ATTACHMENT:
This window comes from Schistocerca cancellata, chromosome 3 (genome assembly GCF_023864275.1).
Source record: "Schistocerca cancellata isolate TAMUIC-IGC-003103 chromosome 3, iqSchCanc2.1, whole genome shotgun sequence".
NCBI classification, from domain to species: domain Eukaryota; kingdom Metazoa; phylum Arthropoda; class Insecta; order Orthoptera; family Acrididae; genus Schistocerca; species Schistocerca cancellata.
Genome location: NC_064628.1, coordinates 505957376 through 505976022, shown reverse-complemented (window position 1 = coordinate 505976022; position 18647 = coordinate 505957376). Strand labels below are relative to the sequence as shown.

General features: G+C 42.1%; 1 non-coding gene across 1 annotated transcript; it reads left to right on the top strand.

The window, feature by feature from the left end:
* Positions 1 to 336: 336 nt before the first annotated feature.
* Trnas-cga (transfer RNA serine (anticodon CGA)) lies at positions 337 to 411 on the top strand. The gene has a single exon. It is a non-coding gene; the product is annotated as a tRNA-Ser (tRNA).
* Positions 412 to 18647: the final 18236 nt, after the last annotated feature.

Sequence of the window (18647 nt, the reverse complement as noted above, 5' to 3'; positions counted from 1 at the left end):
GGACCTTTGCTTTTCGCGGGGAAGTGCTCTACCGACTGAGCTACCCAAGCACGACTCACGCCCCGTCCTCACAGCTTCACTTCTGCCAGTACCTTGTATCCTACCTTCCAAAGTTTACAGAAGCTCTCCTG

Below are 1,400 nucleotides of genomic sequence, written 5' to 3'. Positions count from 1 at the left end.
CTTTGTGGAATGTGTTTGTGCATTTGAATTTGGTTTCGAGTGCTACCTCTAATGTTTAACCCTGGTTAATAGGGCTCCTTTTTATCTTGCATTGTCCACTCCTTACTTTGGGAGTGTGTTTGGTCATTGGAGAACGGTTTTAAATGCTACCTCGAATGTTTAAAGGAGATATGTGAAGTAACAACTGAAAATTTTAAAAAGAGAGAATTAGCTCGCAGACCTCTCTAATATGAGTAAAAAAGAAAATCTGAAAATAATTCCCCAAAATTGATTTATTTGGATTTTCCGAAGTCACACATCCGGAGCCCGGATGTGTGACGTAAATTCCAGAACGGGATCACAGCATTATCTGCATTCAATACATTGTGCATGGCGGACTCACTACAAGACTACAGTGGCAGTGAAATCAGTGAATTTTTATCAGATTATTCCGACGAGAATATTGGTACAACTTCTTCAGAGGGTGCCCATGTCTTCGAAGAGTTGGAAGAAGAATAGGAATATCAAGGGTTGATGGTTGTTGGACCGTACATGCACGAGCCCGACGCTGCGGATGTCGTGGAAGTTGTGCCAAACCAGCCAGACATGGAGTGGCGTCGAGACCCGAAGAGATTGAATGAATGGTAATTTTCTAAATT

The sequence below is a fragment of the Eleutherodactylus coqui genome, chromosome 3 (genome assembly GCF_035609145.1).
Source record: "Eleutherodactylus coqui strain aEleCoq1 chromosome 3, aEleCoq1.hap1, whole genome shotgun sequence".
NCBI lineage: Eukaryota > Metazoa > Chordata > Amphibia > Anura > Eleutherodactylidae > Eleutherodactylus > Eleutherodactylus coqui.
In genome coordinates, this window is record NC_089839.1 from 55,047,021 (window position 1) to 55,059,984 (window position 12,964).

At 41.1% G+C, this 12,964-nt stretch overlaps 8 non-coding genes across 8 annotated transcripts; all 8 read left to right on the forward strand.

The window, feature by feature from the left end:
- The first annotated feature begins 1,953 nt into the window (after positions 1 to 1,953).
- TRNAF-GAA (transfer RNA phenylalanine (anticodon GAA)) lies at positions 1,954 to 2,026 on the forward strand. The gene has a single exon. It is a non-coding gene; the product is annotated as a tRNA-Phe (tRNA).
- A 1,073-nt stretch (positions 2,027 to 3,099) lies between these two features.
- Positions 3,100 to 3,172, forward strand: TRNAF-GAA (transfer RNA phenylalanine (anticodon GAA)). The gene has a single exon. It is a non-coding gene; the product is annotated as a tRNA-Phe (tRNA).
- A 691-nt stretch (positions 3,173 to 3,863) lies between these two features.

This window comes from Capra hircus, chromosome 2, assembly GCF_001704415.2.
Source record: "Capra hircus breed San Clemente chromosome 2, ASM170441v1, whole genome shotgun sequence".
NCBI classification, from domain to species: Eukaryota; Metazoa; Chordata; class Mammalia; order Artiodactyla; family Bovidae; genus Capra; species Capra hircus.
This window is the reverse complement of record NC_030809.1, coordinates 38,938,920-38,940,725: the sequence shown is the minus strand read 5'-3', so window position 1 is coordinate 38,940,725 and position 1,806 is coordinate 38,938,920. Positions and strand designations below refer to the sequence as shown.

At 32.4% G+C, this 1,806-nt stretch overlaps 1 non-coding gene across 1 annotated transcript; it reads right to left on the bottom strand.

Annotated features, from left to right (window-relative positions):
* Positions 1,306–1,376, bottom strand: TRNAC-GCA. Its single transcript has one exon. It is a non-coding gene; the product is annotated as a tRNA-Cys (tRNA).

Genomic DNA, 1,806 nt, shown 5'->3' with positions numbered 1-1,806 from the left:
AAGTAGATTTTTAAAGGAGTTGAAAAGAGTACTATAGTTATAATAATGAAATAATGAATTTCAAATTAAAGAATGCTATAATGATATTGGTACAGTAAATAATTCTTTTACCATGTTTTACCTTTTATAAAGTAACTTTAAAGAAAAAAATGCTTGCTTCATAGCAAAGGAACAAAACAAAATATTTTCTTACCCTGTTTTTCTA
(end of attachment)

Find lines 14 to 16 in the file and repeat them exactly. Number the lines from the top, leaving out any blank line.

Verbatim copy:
The sequence below is a fragment of the Eleutherodactylus coqui genome, chromosome 3 (genome assembly GCF_035609145.1).
Source record: "Eleutherodactylus coqui strain aEleCoq1 chromosome 3, aEleCoq1.hap1, whole genome shotgun sequence".
NCBI lineage: Eukaryota > Metazoa > Chordata > Amphibia > Anura > Eleutherodactylidae > Eleutherodactylus > Eleutherodactylus coqui.